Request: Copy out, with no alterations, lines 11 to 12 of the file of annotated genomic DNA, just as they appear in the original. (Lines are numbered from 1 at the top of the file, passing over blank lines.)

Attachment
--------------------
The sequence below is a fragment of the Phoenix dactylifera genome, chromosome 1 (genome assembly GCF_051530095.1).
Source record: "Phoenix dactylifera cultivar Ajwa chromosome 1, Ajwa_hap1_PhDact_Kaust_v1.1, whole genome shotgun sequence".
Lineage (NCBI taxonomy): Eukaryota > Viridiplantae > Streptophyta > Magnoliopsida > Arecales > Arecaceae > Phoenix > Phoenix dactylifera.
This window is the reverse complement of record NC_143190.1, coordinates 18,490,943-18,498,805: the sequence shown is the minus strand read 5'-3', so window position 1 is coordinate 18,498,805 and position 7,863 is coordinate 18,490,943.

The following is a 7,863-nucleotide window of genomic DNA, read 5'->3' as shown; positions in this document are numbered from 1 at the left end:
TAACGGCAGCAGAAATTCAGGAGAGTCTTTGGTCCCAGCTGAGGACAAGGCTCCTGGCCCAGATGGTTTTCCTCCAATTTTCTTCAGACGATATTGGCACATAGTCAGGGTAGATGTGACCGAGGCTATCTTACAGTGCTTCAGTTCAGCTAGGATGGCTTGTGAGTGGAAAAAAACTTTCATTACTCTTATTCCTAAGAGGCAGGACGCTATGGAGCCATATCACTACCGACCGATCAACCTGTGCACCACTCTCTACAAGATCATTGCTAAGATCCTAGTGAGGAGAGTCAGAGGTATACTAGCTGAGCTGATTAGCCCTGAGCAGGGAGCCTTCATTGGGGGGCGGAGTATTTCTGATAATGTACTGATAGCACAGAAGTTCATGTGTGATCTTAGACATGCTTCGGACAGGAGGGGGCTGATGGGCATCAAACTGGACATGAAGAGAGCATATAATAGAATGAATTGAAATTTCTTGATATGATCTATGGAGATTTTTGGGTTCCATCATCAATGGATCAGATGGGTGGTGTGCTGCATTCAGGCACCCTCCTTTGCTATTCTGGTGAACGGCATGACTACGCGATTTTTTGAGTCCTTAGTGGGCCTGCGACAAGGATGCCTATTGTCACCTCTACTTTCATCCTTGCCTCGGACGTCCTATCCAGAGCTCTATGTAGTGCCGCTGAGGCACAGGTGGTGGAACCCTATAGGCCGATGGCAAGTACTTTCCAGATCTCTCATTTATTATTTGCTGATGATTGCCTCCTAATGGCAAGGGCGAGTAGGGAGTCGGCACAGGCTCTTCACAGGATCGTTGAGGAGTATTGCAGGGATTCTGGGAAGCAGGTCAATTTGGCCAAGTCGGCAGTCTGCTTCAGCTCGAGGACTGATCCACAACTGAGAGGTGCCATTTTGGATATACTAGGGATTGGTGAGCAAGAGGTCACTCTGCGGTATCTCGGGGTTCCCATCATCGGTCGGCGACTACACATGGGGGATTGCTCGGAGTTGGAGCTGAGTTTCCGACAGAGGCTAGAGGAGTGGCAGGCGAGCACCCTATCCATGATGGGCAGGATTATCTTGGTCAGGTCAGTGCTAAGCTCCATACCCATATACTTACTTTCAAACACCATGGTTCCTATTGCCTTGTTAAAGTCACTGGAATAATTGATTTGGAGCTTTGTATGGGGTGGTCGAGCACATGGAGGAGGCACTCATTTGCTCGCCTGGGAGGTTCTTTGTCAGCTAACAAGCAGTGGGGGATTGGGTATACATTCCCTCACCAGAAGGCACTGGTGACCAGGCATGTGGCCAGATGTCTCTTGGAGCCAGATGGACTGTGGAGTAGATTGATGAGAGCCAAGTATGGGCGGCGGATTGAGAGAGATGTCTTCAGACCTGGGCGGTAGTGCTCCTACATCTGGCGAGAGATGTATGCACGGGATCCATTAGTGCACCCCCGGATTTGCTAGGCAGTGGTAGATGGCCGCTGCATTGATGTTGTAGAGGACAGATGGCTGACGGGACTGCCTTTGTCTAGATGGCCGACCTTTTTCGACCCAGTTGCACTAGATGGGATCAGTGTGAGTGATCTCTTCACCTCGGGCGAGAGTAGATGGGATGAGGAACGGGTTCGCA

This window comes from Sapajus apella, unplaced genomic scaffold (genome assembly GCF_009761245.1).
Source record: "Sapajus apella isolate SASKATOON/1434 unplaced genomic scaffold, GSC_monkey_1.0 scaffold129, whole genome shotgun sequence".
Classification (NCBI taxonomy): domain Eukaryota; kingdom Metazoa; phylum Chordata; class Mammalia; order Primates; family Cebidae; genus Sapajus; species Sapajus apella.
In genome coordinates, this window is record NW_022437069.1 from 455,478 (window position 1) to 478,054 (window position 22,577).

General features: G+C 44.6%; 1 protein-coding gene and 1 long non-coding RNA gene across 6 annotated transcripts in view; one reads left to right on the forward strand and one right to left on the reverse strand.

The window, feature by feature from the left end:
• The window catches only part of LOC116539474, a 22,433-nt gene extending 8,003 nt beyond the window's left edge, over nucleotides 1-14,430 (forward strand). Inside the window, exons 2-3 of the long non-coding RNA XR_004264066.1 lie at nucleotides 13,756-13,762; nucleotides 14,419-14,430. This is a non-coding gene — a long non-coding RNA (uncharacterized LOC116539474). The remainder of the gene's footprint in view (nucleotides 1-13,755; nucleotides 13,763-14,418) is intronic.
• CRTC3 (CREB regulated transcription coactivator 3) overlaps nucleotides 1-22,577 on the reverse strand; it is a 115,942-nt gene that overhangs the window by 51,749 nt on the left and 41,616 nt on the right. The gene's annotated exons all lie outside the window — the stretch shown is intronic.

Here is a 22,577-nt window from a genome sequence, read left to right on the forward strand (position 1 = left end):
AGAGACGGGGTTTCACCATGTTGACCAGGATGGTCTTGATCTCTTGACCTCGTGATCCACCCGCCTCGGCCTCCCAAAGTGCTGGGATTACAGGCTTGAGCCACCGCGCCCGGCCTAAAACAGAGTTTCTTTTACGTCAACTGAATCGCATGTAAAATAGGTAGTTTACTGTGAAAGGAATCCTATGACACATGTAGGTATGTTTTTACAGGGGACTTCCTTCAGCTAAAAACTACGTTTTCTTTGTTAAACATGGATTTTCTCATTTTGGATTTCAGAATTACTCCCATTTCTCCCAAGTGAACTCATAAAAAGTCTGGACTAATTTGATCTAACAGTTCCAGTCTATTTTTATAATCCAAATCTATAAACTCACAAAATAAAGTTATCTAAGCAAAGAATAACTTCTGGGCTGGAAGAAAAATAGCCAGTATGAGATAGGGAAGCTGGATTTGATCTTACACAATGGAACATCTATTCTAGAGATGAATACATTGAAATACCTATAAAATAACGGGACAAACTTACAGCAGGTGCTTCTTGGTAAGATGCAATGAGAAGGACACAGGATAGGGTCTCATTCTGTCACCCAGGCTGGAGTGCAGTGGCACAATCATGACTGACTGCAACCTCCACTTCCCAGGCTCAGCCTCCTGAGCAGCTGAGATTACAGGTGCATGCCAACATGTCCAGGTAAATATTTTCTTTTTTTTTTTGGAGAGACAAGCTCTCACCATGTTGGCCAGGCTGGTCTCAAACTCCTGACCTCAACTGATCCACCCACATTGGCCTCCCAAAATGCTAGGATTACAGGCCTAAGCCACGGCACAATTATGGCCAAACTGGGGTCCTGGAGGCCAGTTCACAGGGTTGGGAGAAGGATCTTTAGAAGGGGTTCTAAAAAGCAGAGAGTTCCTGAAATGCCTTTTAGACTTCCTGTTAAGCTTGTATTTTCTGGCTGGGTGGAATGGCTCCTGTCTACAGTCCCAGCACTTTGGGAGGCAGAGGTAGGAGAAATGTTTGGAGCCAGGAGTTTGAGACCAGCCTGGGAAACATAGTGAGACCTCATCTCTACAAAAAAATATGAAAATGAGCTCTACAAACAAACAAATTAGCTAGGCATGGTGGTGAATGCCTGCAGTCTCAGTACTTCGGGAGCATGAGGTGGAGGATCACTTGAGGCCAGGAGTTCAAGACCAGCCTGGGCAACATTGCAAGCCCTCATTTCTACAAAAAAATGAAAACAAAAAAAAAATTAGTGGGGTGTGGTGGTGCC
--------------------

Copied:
General features: G+C 44.6%; 1 protein-coding gene and 1 long non-coding RNA gene across 6 annotated transcripts in view; one reads left to right on the forward strand and one right to left on the reverse strand.

The window, feature by feature from the left end: